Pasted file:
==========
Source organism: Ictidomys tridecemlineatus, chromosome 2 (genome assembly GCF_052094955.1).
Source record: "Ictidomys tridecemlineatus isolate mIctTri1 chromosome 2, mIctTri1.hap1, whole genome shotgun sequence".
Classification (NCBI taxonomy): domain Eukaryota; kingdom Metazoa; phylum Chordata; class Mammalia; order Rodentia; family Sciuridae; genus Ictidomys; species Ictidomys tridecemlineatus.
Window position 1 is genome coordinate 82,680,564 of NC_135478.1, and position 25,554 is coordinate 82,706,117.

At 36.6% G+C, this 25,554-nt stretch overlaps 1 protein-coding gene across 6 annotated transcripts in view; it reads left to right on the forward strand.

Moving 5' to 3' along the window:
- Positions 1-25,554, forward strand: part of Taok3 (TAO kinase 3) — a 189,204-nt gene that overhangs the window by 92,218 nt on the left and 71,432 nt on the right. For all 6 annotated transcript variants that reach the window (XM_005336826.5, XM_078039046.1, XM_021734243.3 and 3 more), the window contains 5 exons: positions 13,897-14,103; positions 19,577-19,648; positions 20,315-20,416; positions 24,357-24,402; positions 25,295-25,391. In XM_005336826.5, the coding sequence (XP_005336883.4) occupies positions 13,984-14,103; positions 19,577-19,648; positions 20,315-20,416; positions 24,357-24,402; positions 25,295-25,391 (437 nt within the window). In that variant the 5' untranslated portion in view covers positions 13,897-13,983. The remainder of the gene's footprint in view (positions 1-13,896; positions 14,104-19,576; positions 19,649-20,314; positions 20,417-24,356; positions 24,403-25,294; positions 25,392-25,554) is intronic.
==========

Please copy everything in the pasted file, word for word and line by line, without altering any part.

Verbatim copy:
Source organism: Ictidomys tridecemlineatus, chromosome 2 (genome assembly GCF_052094955.1).
Source record: "Ictidomys tridecemlineatus isolate mIctTri1 chromosome 2, mIctTri1.hap1, whole genome shotgun sequence".
Classification (NCBI taxonomy): domain Eukaryota; kingdom Metazoa; phylum Chordata; class Mammalia; order Rodentia; family Sciuridae; genus Ictidomys; species Ictidomys tridecemlineatus.
Window position 1 is genome coordinate 82,680,564 of NC_135478.1, and position 25,554 is coordinate 82,706,117.

At 36.6% G+C, this 25,554-nt stretch overlaps 1 protein-coding gene across 6 annotated transcripts in view; it reads left to right on the forward strand.

Moving 5' to 3' along the window:
- Positions 1-25,554, forward strand: part of Taok3 (TAO kinase 3) — a 189,204-nt gene that overhangs the window by 92,218 nt on the left and 71,432 nt on the right. For all 6 annotated transcript variants that reach the window (XM_005336826.5, XM_078039046.1, XM_021734243.3 and 3 more), the window contains 5 exons: positions 13,897-14,103; positions 19,577-19,648; positions 20,315-20,416; positions 24,357-24,402; positions 25,295-25,391. In XM_005336826.5, the coding sequence (XP_005336883.4) occupies positions 13,984-14,103; positions 19,577-19,648; positions 20,315-20,416; positions 24,357-24,402; positions 25,295-25,391 (437 nt within the window). In that variant the 5' untranslated portion in view covers positions 13,897-13,983. The remainder of the gene's footprint in view (positions 1-13,896; positions 14,104-19,576; positions 19,649-20,314; positions 20,417-24,356; positions 24,403-25,294; positions 25,392-25,554) is intronic.